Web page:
Monday, May 30, 2011

Remember When: 2002 Washington

The 2002 Washington game is one that has continued to grow in its sentimental value and memorability. The fact that it hovers around the line of demarcation in my development that separates the innocence of childhood and adolescence is important because the cloudiness of one's memory in their youth helps the stoke the fires of legend. What was a game between two teams at the back end of the top 10 transformed into a fortunate escape against a mediocre to bad Washington team by the end of the season. The thing is, when most Michigan fans think about that game, I sincerely doubt that most of them remember the respective rankings of these two teams. Most remember a kicker who hadn't kicked very well until the moment in which he had to to prevent defeat.

I was 13, and  I don't really remember where I was when I watched this game. In fact, as time has gone on, the game became a handful of plays and a legend: Chris Perry's touchdown on the second play of the game, the 12 men on the field penalty, The Kick. Throughout the game, I remembered feeling that weird sense of incompetence as I watched another highly-ranked Michigan team blow their national title chances in September yet again. 1997 was five years ago but it could have been decades, centuries.

Other than the final kick, I remember being at school the next Monday, and some kid (who happened to be an OSU supporter of some sort) told me that we were lucky. In the parlance of kids, that was an insult. Today I'd just say that I'd rather be lucky than good. Is it lucky if a guy's third field goal attempt since high school goes through the uprights in a pressure situation? Is it lucky if the first and second attempts happened to be egregious misses? Does it even matter? When a kick goes through the uprights like that kick did, it's good, and that's all there is to say. Well, not quite.

Philip Brabbs, making the first start of his career, couldn't possibly have imagined anything that would happen. Unfortunately, this sense of the unimaginable stretched out long past Stadium and Main and into real life. Brabbs's struggle with multiple myeloma, a struggle that has been with him for much of his post-Michigan career. He's documented his battle on his blog, and it has been a great thing for all of us to hear that he's doing alright. Given all that has happened to him and what he's gone through, worrying about making a field goal is insignificant. Yet, we all remember what he did on that day. It's hard not to watch footage of that game and smile, knowing what happened to Philip Brabbs later on in his life. His mantra of "Dominate" becomes even more powerful, borne out by his experience on the field. After a pair of misses, he succeeded in the most pressure-packed of situations. There are very few situations as gut-wrenching as kicking a field goal, especially for Michigan fans, for whom Garrett Rivas is now the greatest thing since sliced bread. Everything falls upon the proverbial shoulders (which for the strange creature known as "the kicker" are located on their legs) of the kicker, no one else can help. A kicker is utterly alone, and even more so when they fail, as Brabbs had done twice before his third attempt from 44. When a kicker is asked to come through with the game on the line like that, there are two and only two avenues of action: 1) to wilt and fail or 2) to rise up and dominate the situation. I don't know whether people necessarily have certain traits or genetic inheritances that allow them to be "clutch," or if the successful (or unsuccessful) ends of any pressurized situation retroactively establish these things.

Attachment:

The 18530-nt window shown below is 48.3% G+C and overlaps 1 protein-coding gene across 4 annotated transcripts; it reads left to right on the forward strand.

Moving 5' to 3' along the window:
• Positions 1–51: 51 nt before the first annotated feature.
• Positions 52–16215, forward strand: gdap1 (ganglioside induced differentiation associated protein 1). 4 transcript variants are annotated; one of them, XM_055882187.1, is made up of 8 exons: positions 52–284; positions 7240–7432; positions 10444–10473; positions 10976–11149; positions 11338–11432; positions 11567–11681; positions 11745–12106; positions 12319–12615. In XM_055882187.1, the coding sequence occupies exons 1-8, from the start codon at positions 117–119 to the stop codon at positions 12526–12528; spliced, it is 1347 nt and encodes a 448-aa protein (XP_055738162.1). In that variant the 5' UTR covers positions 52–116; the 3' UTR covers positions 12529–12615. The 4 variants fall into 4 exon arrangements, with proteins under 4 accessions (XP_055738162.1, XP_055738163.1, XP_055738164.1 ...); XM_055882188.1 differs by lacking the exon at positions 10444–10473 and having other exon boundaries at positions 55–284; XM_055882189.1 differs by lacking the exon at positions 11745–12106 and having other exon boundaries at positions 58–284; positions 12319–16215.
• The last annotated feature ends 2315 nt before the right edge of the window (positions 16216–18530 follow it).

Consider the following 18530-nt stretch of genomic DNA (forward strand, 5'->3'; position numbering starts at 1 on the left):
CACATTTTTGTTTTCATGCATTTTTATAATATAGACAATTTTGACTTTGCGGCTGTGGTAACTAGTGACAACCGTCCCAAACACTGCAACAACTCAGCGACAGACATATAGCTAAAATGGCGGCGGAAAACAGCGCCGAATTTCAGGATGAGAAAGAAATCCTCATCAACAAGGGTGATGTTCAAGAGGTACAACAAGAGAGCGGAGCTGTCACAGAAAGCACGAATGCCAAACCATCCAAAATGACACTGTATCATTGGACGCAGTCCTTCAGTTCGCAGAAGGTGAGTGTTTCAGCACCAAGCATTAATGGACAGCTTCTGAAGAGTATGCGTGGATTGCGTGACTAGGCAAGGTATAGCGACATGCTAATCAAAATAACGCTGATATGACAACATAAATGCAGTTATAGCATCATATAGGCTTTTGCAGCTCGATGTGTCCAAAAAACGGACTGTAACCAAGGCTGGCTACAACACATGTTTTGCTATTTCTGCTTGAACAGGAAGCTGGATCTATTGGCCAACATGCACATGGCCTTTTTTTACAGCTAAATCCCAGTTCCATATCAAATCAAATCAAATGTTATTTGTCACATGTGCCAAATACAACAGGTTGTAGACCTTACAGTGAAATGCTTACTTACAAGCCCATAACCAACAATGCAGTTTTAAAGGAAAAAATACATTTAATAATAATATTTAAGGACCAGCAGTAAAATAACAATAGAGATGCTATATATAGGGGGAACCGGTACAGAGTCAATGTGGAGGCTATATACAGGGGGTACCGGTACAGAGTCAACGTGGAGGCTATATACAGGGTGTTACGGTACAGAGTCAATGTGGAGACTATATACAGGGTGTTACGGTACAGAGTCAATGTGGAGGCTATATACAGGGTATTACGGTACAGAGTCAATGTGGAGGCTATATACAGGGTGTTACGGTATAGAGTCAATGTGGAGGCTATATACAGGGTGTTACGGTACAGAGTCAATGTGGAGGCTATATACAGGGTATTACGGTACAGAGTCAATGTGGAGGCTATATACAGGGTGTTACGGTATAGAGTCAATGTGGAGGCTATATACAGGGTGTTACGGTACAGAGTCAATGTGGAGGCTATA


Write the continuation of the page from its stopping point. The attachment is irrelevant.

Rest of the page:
"Clutch" to me is not something ingrained within one's genome, like a disease, a propensity for optimism or pessimism, or height. It is something entirely unquantifiable and changing, but you know it when you see it. Clutch, to me, is a power of mind on a case-by-case basis, an ability to ignore the various data points (i.e., your experiences, performances, and so on) you have strewn here and there throughout the course of your actions only to focus on what is about to happen, and only that. For Brabbs, that was a 44-yard field goal, not a 44-yarder to win the game after having missed two already. Clutch is the completely unexciting but effective ability to take the most extraordinary of situations and make them ordinary until you're done with them. Philip Brabbs was clutch, and that win remains one of my favorite Michigan victories of all time. That game's sentimental value has only appreciated over time.

"I've hung low for a while in college,'' said Brabbs, a junior who had never attempted a field goal for the Wolverines before Saturday. "This changes things.''

While that Michigan team turned out to be just alright (ending with losses to a pretty bad Notre Dame team, a homecoming thumping at the hands of a really good Iowa team, and a frustrating loss to the eventual national champions in Columbus), that win is inviolable and secure from any and all critique. Washington turned out to be not very good, but on that day they were the #9 team in the country, and if they hadn't played us like they did then we wouldn't have gotten this:

Brabbs from 44, for the Michigan win...

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